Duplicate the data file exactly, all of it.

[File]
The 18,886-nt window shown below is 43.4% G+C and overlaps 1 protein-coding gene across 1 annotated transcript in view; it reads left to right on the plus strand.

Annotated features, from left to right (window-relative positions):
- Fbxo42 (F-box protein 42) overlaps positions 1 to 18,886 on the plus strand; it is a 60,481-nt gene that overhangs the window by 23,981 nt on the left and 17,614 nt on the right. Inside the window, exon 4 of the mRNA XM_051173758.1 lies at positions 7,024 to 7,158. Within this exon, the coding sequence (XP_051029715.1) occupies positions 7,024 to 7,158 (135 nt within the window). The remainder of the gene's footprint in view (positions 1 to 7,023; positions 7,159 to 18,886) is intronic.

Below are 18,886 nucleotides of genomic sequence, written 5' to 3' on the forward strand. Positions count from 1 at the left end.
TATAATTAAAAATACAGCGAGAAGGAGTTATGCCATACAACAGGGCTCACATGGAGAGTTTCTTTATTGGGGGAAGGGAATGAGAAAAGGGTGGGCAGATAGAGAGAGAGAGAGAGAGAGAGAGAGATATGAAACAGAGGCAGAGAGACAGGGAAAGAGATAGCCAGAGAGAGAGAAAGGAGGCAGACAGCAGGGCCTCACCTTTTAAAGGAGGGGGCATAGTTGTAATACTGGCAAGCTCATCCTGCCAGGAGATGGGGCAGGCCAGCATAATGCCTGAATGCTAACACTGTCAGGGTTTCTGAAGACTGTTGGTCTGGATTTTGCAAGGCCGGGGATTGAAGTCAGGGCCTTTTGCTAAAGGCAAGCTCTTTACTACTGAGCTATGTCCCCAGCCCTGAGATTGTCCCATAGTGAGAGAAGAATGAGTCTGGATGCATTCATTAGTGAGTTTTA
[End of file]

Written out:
The 18,886-nt window shown below is 43.4% G+C and overlaps 1 protein-coding gene across 1 annotated transcript in view; it reads left to right on the plus strand.

Annotated features, from left to right (window-relative positions):
- Fbxo42 (F-box protein 42) overlaps positions 1 to 18,886 on the plus strand; it is a 60,481-nt gene that overhangs the window by 23,981 nt on the left and 17,614 nt on the right. Inside the window, exon 4 of the mRNA XM_051173758.1 lies at positions 7,024 to 7,158. Within this exon, the coding sequence (XP_051029715.1) occupies positions 7,024 to 7,158 (135 nt within the window). The remainder of the gene's footprint in view (positions 1 to 7,023; positions 7,159 to 18,886) is intronic.

Below are 18,886 nucleotides of genomic sequence, written 5' to 3' on the forward strand. Positions count from 1 at the left end.
TATAATTAAAAATACAGCGAGAAGGAGTTATGCCATACAACAGGGCTCACATGGAGAGTTTCTTTATTGGGGGAAGGGAATGAGAAAAGGGTGGGCAGATAGAGAGAGAGAGAGAGAGAGAGAGAGATATGAAACAGAGGCAGAGAGACAGGGAAAGAGATAGCCAGAGAGAGAGAAAGGAGGCAGACAGCAGGGCCTCACCTTTTAAAGGAGGGGGCATAGTTGTAATACTGGCAAGCTCATCCTGCCAGGAGATGGGGCAGGCCAGCATAATGCCTGAATGCTAACACTGTCAGGGTTTCTGAAGACTGTTGGTCTGGATTTTGCAAGGCCGGGGATTGAAGTCAGGGCCTTTTGCTAAAGGCAAGCTCTTTACTACTGAGCTATGTCCCCAGCCCTGAGATTGTCCCATAGTGAGAGAAGAATGAGTCTGGATGCATTCATTAGTGAGTTTTA